DSC_2845-sDeja Vu as we found him one early morning in July of 2012.

DSC_2848a-sDeja Vu with his dam. You can see that they are separated by the HMA fence line.

DSC_2866-sThis is the stallion that was with them. Can’t say for sure that he’s the sire, but both parents were pretty worried about the little guy on the wrong side of the fence.

DSC_2869-sThe dam again – she has 2 blue eyes. Deja Vu has very light colored brown eyes, not like many I’ve seen. Unique and beautiful.

DSC_2879-sI kept my distance because the youngster would charge the fence trying to get back over to the other side. His little chest was getting scraped up.

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I did call in the situation to the BLM Range Specialist and she checked it out right away. Luckily, they had somehow reunited and I never saw any of them again, until this trip. I just love a happy ending! 🙂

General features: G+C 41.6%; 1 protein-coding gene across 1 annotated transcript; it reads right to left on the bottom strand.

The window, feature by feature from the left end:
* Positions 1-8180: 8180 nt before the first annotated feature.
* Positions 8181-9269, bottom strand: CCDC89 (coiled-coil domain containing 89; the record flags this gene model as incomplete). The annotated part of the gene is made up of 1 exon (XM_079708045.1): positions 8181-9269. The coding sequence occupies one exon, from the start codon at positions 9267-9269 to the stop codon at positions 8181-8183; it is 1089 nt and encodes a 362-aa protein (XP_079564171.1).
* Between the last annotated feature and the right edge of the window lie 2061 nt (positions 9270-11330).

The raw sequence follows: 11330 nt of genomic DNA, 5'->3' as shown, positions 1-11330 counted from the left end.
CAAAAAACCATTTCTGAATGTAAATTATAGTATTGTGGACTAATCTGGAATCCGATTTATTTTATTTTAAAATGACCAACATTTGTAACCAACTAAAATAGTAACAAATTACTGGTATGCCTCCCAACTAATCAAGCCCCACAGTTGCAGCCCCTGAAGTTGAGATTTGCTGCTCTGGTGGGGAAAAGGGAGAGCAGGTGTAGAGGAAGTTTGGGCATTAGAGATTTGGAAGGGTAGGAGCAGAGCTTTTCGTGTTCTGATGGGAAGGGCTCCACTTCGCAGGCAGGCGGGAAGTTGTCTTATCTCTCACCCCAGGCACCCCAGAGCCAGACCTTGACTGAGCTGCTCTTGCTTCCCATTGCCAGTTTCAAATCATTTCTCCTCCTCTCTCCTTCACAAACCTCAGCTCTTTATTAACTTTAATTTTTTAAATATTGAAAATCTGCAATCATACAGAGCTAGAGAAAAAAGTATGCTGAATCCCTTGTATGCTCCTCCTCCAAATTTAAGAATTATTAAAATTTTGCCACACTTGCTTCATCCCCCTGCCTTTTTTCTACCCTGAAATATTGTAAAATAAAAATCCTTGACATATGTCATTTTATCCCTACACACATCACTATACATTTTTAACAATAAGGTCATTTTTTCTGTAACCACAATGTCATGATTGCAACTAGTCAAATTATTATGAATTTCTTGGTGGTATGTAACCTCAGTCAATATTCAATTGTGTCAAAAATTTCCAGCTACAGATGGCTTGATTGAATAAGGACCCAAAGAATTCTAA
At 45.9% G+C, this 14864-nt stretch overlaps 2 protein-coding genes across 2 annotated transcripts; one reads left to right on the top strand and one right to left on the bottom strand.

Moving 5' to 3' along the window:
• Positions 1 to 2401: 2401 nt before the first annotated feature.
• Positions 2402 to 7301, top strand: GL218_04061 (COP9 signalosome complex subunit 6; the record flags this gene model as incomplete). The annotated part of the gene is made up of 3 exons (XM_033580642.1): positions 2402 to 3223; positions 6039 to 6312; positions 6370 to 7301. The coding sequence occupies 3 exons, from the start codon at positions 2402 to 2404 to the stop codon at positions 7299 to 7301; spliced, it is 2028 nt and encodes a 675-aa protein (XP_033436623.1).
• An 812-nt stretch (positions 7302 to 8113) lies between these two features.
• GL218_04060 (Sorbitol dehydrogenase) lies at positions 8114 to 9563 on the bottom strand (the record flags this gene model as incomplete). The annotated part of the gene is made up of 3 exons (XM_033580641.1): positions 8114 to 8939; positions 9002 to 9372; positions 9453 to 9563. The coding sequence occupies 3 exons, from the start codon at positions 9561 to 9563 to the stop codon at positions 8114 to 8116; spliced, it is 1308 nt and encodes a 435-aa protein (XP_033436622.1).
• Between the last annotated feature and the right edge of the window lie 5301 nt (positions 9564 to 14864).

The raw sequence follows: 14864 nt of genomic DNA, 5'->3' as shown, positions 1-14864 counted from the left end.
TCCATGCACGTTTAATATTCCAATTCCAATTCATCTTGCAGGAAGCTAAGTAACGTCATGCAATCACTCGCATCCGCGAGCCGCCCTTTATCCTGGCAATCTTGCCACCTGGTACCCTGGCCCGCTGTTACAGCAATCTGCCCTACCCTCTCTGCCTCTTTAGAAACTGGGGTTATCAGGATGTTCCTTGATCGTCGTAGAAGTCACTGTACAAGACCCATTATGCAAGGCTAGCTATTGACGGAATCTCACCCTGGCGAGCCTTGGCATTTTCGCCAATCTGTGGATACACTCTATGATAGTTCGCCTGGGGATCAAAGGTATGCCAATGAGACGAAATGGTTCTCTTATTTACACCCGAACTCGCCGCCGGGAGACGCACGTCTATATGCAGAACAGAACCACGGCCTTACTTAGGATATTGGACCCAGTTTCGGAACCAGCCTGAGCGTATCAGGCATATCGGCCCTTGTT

Timeline-s copy copyClick to enlarge image

A short video can be viewed here:

https://youtu.be/xsaGmy5OZnY

Part 1 of our Winter Trip: https://nickolesphotography.wordpress.com/2016/01/19/christmaswinter-piceance-creek-hma/

Photos are for viewing purposes only. Most images are available online at: http://www.NickolesPhotography.com. Images by Pam Nickoles Photography, along with all site content are copyright protected and owned solely by Pam Nickoles Photography. Photos and/or text may not be used, downloaded or reproduced in any form without express written permission from Pam Nickoles Photography. Feel free to share, but please respect my copyright.

DSC_4068-sThe big, handsome band stallion “G” from the Piceance Creek/East Douglas HMA in Colorado. Every time I see him, he’s shining. He has a wonderfully healthy coat.

More images of “G” with his band here: http://wp.me/pqR49-37O